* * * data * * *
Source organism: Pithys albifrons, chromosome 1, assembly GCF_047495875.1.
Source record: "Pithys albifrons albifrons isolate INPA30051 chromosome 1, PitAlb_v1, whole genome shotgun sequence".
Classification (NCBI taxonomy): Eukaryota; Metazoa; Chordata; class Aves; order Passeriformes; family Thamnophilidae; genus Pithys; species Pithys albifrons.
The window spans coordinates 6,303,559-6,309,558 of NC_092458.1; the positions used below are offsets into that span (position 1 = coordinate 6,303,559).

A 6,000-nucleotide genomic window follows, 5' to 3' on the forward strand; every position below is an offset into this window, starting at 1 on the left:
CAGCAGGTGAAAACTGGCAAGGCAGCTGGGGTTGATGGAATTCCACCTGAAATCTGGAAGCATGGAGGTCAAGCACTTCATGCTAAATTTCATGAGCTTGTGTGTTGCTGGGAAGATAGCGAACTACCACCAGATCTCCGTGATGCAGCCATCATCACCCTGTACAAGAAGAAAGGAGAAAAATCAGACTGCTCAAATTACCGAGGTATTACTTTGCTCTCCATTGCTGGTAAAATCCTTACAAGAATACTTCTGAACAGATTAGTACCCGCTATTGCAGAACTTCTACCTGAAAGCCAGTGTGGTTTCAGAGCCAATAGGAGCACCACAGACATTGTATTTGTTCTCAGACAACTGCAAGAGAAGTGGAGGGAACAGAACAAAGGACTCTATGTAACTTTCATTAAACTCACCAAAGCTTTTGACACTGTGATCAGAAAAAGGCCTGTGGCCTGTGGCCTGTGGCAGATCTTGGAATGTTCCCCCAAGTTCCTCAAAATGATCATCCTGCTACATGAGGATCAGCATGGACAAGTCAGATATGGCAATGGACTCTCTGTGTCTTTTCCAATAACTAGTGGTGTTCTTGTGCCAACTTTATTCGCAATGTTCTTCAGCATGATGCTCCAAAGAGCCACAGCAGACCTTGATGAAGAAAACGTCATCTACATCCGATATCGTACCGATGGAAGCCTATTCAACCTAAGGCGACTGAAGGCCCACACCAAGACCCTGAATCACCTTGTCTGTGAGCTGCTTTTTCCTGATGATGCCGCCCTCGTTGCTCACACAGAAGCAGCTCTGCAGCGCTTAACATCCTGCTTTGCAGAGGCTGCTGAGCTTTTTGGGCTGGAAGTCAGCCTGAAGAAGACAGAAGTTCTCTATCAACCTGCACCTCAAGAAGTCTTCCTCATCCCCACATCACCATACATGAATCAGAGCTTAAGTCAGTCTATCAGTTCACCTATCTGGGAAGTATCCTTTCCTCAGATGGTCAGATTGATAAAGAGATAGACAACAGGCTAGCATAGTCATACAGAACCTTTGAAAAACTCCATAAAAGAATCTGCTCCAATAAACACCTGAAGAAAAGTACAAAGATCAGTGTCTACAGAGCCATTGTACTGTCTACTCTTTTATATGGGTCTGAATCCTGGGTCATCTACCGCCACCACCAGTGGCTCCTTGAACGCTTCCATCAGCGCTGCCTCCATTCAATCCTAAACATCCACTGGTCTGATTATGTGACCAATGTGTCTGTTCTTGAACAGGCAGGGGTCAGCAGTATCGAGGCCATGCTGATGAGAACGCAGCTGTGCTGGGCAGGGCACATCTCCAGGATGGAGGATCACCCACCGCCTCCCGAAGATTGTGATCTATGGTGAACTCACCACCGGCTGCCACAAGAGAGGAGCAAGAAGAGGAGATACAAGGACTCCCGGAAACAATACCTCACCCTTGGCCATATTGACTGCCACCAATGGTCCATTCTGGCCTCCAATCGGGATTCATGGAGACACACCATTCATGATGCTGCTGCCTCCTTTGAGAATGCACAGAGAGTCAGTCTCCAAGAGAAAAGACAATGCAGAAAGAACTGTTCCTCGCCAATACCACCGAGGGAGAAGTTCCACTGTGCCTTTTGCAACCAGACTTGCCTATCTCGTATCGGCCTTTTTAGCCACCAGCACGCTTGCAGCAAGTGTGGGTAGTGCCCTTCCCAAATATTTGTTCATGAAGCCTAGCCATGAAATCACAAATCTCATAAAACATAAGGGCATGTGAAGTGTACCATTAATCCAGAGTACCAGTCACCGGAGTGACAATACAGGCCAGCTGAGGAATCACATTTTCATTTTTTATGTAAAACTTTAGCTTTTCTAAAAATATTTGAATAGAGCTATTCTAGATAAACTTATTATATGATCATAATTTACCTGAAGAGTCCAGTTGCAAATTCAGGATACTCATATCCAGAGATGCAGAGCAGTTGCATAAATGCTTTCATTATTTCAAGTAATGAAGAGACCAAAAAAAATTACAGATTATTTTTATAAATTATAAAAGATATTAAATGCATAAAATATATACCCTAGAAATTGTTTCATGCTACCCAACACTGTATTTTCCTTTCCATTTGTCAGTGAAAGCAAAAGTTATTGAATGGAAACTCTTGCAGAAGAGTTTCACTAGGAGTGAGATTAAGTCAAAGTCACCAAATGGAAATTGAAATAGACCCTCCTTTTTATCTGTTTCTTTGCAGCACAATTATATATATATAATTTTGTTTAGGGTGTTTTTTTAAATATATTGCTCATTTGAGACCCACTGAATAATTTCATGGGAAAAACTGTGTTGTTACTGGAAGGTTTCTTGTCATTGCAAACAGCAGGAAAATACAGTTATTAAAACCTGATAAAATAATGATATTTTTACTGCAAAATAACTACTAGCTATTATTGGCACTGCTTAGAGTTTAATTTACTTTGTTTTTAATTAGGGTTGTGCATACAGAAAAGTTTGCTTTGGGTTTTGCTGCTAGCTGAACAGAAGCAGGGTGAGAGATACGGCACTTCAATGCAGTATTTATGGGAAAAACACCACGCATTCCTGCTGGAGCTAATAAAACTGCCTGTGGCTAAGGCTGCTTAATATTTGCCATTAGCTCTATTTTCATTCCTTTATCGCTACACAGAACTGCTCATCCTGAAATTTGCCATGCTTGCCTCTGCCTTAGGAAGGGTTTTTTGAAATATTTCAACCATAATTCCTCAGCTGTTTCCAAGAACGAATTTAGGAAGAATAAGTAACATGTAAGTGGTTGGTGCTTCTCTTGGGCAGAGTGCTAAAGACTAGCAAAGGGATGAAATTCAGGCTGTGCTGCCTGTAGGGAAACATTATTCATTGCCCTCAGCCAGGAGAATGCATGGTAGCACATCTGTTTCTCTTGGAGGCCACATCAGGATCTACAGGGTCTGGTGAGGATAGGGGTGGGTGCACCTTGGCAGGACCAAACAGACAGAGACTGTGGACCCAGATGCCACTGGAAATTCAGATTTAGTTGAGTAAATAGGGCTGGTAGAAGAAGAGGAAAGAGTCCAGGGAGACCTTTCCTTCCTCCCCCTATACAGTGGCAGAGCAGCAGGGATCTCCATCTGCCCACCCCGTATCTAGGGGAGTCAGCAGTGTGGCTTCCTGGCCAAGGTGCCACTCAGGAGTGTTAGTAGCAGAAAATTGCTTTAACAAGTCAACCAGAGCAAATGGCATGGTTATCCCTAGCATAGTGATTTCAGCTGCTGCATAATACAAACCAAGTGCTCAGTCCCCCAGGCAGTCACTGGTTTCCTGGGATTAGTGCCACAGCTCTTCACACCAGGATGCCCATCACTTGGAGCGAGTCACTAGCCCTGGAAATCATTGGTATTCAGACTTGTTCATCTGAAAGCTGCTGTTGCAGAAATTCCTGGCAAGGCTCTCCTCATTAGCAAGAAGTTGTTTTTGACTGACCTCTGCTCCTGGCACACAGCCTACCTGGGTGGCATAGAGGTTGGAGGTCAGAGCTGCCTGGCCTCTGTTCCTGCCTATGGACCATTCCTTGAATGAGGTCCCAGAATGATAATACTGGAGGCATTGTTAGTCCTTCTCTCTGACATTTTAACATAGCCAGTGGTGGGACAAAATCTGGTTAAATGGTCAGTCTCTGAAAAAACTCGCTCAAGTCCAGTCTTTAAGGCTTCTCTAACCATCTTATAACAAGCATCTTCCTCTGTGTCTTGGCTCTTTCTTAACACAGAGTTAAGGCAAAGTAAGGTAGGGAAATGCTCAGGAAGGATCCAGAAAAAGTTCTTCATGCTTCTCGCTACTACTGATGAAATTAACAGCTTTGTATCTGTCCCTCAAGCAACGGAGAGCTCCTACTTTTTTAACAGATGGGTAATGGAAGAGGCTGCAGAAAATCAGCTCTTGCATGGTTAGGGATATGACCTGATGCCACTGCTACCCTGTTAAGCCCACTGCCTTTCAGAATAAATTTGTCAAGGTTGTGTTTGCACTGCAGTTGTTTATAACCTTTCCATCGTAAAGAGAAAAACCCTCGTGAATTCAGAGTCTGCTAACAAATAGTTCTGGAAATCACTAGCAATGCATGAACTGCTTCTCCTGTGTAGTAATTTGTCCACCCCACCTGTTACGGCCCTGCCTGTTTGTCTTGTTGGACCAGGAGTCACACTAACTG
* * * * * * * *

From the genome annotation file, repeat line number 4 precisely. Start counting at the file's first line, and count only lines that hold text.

The window spans coordinates 6,303,559-6,309,558 of NC_092458.1; the positions used below are offsets into that span (position 1 = coordinate 6,303,559).